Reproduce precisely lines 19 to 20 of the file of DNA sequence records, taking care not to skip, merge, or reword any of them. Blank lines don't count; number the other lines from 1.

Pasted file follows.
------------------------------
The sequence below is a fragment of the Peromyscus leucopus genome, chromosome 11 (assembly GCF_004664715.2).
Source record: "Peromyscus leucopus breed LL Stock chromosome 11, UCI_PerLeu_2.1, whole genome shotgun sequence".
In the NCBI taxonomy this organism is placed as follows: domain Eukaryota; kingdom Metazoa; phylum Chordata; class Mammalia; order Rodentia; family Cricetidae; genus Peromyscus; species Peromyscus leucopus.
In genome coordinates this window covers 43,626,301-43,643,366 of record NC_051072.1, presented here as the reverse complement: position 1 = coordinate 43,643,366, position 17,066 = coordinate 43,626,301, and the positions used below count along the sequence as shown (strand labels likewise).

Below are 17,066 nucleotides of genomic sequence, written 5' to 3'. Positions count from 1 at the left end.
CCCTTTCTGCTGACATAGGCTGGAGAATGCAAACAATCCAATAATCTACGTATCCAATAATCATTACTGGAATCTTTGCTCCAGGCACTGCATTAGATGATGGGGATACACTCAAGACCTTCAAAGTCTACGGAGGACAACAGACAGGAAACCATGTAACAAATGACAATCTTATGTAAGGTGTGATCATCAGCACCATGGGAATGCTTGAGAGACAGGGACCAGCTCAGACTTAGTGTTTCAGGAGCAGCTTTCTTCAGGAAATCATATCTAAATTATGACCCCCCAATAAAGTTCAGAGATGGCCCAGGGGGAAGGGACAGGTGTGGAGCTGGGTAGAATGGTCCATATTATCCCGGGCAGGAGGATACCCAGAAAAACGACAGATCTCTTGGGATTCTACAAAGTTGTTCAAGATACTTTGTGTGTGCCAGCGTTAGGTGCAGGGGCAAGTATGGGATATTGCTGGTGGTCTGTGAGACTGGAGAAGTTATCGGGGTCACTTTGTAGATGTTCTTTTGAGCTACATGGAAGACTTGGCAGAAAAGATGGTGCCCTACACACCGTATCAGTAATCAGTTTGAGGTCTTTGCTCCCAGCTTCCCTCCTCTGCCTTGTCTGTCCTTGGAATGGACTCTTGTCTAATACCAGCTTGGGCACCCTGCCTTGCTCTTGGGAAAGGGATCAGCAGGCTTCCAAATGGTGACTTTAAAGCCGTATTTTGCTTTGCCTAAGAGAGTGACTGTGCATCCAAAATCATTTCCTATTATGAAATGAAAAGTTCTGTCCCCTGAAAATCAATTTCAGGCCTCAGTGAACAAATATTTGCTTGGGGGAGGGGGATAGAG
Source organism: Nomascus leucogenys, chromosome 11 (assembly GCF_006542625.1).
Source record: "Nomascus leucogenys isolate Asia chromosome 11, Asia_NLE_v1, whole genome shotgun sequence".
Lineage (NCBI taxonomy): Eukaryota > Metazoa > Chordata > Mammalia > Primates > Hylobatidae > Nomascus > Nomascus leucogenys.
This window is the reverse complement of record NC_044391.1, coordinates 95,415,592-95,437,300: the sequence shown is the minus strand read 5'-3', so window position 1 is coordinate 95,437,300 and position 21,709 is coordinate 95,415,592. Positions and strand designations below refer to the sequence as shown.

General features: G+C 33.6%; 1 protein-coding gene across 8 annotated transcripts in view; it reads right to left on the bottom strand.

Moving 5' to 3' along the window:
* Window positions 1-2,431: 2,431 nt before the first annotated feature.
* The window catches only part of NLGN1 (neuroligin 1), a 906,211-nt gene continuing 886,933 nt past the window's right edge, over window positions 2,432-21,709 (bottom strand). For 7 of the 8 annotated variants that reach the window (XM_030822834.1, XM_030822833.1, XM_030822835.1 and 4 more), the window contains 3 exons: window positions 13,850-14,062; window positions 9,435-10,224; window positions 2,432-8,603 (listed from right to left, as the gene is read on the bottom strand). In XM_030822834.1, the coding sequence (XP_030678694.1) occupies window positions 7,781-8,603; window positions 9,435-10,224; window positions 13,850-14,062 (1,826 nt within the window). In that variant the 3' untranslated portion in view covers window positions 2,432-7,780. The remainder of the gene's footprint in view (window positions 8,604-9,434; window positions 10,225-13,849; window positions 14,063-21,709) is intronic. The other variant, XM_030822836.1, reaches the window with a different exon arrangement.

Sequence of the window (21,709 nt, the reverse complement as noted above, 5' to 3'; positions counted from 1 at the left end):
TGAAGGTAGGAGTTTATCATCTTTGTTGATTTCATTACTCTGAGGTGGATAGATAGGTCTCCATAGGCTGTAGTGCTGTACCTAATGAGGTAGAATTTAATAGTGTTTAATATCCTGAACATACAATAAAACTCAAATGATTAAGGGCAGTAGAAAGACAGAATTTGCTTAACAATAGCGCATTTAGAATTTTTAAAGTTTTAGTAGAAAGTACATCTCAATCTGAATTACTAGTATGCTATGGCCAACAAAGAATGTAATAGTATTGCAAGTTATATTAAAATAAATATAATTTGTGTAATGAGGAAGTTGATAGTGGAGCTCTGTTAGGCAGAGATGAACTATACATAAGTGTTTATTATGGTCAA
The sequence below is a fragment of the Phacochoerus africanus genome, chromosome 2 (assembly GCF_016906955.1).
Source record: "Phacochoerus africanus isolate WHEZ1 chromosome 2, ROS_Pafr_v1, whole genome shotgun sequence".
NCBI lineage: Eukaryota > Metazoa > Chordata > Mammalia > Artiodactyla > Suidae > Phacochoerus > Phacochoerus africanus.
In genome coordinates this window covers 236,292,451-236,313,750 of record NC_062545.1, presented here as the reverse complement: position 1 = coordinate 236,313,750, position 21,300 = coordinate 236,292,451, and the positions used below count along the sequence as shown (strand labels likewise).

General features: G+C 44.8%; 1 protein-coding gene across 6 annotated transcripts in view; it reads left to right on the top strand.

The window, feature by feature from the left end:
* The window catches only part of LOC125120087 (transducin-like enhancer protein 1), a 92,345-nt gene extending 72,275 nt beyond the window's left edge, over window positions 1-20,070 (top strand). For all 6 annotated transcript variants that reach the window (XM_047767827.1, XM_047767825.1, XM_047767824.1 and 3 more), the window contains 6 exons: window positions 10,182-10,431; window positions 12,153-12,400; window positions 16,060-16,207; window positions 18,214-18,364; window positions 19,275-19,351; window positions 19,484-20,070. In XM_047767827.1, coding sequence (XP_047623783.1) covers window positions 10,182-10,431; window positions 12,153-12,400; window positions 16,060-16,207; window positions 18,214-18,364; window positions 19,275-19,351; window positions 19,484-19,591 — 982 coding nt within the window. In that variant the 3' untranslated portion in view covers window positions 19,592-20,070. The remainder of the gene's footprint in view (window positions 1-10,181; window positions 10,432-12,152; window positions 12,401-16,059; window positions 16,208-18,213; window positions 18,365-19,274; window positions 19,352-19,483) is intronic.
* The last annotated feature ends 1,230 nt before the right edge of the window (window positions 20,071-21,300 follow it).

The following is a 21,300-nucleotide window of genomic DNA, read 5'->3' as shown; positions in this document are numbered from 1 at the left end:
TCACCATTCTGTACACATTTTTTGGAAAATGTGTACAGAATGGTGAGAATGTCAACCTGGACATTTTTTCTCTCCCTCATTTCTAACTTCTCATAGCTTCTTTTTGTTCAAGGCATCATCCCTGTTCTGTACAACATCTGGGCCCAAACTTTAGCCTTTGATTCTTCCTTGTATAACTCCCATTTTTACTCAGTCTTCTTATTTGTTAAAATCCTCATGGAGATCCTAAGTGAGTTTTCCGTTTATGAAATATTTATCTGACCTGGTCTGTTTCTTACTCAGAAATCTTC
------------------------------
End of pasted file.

NCBI lineage: Eukaryota > Metazoa > Chordata > Mammalia > Artiodactyla > Suidae > Phacochoerus > Phacochoerus africanus.
In genome coordinates this window covers 236,292,451-236,313,750 of record NC_062545.1, presented here as the reverse complement: position 1 = coordinate 236,313,750, position 21,300 = coordinate 236,292,451, and the positions used below count along the sequence as shown (strand labels likewise).